Sleep Affects Workouts
Sleep Affects Workout
Are you too tired to come to the gym before or after work? You may be suffering from chronic sleep deprivation! Sleep deprivation can take several forms, including not going to bed early enough, getting up too early or being unable to stay asleep through the night.
If there is no underlying medical condition, then your lifestyle needs to be considered.
Sleep hygiene is simply the habits you have for getting and going to sleep. Good sleep habits include having a regular timetable, especially in the evening, for unwinding and relaxing before bedtime, for shutting down computers and other electrical devices that shine light into the eyes and for reducing or eliminating caffeine, alcohol or stimulants
If a person workout in the evenings, they should be able to wind down when they get home and find exercising at that time of night relaxing. Not everyone does. Research has not proven that exercising at any particular time of day is best. It’s usually a matter of what is best for that person.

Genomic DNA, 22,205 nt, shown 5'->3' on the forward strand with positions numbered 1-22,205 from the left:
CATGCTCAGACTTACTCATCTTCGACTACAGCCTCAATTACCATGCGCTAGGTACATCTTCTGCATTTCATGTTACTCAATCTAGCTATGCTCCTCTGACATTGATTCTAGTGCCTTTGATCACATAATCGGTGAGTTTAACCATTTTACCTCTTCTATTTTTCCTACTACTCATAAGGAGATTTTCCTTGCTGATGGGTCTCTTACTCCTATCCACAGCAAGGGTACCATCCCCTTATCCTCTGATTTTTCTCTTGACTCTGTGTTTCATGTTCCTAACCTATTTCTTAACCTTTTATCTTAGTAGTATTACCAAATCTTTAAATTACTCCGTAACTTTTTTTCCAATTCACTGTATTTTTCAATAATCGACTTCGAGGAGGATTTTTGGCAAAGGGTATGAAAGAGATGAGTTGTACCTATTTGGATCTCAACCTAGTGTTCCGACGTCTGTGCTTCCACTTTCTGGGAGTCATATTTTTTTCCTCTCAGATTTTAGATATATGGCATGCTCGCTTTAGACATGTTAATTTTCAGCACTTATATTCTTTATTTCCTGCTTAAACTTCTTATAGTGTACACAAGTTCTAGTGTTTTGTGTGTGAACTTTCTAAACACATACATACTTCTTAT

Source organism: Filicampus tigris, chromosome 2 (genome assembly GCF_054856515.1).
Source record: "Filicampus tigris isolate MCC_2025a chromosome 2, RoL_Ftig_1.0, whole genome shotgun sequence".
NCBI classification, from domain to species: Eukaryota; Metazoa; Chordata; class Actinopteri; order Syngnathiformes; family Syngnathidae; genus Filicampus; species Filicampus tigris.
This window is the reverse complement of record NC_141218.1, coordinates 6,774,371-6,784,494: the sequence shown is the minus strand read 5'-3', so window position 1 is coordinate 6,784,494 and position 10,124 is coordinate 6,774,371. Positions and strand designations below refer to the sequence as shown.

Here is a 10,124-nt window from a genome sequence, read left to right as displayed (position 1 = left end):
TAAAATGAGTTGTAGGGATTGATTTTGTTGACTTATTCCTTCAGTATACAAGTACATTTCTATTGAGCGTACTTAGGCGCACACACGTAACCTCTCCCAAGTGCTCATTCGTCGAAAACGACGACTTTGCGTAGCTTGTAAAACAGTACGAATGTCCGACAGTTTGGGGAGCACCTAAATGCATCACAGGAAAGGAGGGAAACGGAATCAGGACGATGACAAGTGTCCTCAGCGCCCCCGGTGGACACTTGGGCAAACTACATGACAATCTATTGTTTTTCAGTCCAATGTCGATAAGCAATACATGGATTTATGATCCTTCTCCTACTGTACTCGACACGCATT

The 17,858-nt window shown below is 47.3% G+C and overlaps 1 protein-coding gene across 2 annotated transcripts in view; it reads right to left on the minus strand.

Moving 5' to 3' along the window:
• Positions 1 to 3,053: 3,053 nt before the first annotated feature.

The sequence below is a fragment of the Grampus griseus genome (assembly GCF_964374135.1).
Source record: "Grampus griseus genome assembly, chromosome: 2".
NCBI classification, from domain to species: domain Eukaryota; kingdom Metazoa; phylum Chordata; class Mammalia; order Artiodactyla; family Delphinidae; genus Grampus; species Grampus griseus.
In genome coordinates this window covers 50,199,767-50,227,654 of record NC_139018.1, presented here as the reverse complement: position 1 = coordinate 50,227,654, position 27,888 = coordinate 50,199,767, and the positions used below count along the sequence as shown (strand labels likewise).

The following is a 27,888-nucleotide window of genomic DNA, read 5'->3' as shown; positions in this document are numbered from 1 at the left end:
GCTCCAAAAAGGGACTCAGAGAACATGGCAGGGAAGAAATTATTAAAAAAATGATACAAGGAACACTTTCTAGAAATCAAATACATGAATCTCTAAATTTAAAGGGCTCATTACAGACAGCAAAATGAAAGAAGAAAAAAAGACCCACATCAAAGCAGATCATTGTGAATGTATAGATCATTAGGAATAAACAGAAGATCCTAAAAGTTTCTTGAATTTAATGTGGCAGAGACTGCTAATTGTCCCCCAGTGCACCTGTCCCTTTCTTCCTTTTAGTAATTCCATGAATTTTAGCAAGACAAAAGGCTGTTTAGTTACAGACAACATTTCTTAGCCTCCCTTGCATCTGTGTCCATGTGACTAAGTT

But here is the part that’s most interesting. The folks who are walking around being sleep-deprived and don’t have enough energy to workout are also eating 300 more calories per day than when they are well rested! (And ice cream is one of their favorite foods to eat when they’re tired.)
Researchers at Columbia University found that when women were sleep-deprived they ate an average 329 more calories a day versus when they were well rested; men ate 263 more calories. Overall, most of the extra calories came from high-fat foods such as ice cream and fast foods.
So sleep deprivation provides a “double whammy” for weight gain — that is, people not only eat more when they are tired but also may be less likely to exercise. They just want to go home and go to bed!
When was the last time you had a good night’s sleep ?Tags: Sleep, Weight loss
09 Dec, 2014